Less than two weeks ago, the NBA announced it would be abruptly suspending its season indefinitely due to the coronavirus outbreak. That decision sparked a massive domino effect in the sports world, as the college basketball seasons and the remainder of all spring sports were canceled, with nearly every other live sporting event either being canceled or postponed in the time since. This afternoon alone, the Olympics were officially postponed, likely until 2021.
As the timeline of this outbreak continues to be pushed back further and further, the whispers of “just how far?” are growing louder and louder.
Could this potentially push back, say, college football in the fall?
On Monday afternoon, SEC analyst Paul Finebaum was asked about the growing concern of this issue potentially affecting the start of college football season. His response? The concern is real.
“I believe they’re very concerned, and I think there’s a hope that the season will get underway, I just don’t know in what shape or form,” Finebaum said during an appearance on WJOX 94.5 FM, via 247Sports. “And you’ve heard, as we’ve all heard, that the athletic directors, communicate with commissioner (Greg) Sankey every day and I think they’re just, I’m sure they’re probably going over a list of possibilities — what if (possibilities). And I thought Scott was about as buttoned-down as anyone we talked to date, because you know he is that type of organizer and facilitator and right now it just kind of like everything else, we don’t know.”
To add fuel to the fire, Pete Thamel of Yahoo! Sports wrote in a separate story those discussions are “coming.”
“That would be catastrophic [financially] for athletic departments if they can’t play football this fall,” the source said, via Thamel. “It’s just literally been the last [few days], but those conversations are coming. Some schools are already modeling. A lot of it is a guessing game of none of us knowing.”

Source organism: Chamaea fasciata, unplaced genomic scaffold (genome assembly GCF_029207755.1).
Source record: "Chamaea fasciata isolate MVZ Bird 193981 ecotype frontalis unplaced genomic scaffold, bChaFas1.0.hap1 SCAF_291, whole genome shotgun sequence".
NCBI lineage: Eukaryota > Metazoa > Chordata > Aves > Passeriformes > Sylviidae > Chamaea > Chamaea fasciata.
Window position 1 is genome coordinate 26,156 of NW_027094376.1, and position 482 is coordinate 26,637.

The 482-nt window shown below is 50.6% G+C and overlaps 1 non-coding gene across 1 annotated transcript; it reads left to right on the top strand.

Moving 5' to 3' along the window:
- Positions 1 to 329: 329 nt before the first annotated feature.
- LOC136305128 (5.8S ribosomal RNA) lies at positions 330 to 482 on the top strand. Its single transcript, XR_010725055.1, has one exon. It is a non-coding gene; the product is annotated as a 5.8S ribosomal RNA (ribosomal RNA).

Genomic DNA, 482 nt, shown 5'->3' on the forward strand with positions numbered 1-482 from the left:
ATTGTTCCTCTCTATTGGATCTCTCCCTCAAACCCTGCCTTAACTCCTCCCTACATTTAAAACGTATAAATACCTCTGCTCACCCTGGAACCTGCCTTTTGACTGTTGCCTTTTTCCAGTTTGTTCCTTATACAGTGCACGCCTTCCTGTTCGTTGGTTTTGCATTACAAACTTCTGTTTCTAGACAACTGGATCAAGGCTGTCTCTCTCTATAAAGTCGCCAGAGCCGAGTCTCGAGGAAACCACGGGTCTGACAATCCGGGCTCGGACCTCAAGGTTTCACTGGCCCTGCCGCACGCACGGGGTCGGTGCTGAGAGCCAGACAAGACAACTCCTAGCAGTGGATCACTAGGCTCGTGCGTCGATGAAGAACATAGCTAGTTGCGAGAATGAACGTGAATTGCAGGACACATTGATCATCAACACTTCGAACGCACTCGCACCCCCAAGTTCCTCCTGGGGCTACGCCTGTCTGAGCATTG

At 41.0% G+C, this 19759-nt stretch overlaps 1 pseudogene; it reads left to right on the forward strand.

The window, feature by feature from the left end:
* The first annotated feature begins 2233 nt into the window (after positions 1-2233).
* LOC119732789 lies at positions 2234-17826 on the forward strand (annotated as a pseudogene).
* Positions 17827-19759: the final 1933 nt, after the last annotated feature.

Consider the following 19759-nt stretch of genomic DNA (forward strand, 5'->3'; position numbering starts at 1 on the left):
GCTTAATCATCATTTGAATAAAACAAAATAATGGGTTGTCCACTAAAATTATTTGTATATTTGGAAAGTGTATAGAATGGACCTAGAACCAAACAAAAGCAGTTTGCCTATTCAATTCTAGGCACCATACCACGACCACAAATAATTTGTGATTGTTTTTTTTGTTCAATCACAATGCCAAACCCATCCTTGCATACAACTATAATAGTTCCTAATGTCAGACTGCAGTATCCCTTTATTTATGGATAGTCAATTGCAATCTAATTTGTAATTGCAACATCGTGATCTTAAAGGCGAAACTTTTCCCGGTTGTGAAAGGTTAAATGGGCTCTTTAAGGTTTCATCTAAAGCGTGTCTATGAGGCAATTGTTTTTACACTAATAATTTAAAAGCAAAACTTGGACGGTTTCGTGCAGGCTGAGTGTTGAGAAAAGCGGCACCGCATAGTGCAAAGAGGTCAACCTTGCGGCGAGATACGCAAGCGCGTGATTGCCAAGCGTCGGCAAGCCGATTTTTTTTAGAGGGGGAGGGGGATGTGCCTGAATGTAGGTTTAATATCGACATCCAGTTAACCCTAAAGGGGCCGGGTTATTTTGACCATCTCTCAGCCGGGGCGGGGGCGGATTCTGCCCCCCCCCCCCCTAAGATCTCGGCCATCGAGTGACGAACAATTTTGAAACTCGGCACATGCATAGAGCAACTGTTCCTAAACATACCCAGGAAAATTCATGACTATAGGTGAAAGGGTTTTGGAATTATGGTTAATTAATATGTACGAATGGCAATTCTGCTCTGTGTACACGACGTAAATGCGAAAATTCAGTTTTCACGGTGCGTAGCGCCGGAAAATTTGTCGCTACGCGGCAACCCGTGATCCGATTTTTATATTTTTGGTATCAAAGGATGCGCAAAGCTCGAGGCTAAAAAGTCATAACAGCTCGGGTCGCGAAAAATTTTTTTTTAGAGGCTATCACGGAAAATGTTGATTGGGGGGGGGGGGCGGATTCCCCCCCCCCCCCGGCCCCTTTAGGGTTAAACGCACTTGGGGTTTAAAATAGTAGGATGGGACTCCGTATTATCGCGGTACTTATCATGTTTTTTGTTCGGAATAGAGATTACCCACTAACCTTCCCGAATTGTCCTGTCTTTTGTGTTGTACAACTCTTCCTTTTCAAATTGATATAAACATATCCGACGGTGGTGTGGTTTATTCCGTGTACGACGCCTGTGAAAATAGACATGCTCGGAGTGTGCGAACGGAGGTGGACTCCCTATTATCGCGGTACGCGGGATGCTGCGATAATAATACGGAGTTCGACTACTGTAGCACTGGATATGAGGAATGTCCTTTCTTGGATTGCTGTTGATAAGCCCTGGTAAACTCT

Another issue at hand? Preparation for the college football season. If players don’t get the summer and early fall to train and practice with their teams, will they even be ready for the season should it start on time? Will coaches be able to implement their updated gameplans and playbooks in time for the upcoming season in?
“I’m very concerned about, physically, from a safety perspective, how do we get kids ready to play football,” a Power Five athletic director told Thamel. “This is going to be a long period of time. At virtually no time in their sports experience have [our athletes] had this much down time. From elementary school on. They can’t get in local health clubs. No one can get in our weight room. Your local high school is closed. What can you do in your house?
“For me, it’s all about getting the kids physically prepared. The ranges are going to be larger than we normally see.”